A large section of northwestern Harris County – particularly the Jersey Village area – is sinking rapidly, according to a University of Houston geologist who has analyzed GPS data measuring ground elevation in the Houston area.
Some points in Jersey Village are subsiding by up to 5.5 cm a year, said Shuhab Khan, an associate professor of geology. Khan, along with geology professor Kevin Burke and former Ph.D. student Richard Engelkemeir, studied a decade’s worth of detailed GPS data measuring the elevation of various points throughout the Houston area. They recently published their findings in the journal Tectonophysics.
A sprawling area – roughly 30km by 30 km – of northwestern Harris County is gradually subsiding but the points in Jersey Village are sinking fastest, Khan said.
The raw data was obtained from the Houston-Galveston Coastal Subsidence District. Khan’s study processed and analyzed GPS data from more than two dozen measurement points throughout the county, covering 1995 to 2005. Extrapolating data from six measurement stations, Khan roughly marks the boundaries of the vast subsiding area. At three of those measurement spots, centered around Jersey Village, the sinking was particularly fast.
Because GPS can pinpoint location with millimeter precision, it is an excellent tool to measure even the most subtle changes over time in ground. The most likely reason for the sinking of Jersey Village is the withdrawal of water from deep beneath the surface, Khan said.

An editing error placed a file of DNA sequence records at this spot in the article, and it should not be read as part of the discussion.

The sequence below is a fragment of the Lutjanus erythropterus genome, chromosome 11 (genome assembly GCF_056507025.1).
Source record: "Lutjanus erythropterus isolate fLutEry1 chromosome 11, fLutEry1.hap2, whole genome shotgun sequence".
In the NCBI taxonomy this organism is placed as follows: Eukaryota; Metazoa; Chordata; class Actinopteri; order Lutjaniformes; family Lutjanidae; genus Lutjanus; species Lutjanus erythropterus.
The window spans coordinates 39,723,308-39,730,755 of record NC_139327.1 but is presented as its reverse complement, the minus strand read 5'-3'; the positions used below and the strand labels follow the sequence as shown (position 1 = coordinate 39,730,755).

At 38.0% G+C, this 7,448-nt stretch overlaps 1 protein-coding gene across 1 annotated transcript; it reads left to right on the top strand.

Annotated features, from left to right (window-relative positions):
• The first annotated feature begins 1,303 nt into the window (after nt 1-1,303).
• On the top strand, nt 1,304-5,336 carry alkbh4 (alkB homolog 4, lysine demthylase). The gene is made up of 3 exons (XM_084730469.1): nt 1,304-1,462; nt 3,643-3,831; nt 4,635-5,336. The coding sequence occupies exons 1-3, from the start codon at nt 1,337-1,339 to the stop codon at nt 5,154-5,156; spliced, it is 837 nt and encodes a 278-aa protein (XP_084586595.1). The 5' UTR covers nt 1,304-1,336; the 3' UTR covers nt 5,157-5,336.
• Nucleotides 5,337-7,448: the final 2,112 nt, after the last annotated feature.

While groundwater withdrawal has ceased in most of the Houston area it continues in the northwestern part of the county which has seen a rapid growth in population. The fate of the Brownwood neighborhood near Baytown illustrates the potential consequences of rapid subsidence, Khan said.
When the residential subdivision was first developed in the 1930’s, ground elevation was about 3 meters above sea level. Forty years later neighborhood stood just half a meter above sea level and was subject to frequent flooding. In 1983 Hurricane Alicia destroyed the subdivision and the area became the Baytown Nature Center. The sinking of Brownwood was attributed to the massive groundwater withdrawal by the petrochemical plants along the Ship Channel.
However, Khan hopes, the new data – which pinpoints precisely where and how quickly the ground is moving – can aid the region’s builders and city planners in mitigating the damage caused by the ongoing subsidence northwest of Houston.
Khan’s analysis also showed some gradual surface uplift southeast of Houston along the coast. The coastal area has several vast salt domes deep beneath the surface. Because salt has a lower density than common crustal rocks, it rises and pushes up the ground, Khan said.
More study might also link salt dome activity along the coast to the surface movements occurring elsewhere in the region, he added.
Khan’s previous work on the region’s elevation has already garnered widespread attention from local media, homeowners and builders. Geologists had long known for the existence of faults in southeast Texas but in 2008 Khan produced a comprehensive map pinpointing the precise locations of some 300 faults traversing the Houston area.
These local fault lines are not the kind that wreak havoc in earthquake-prone California, but they can move up to one inch a year. Such movement over several years can cause serious damage to buildings and streets that straddle a fault line.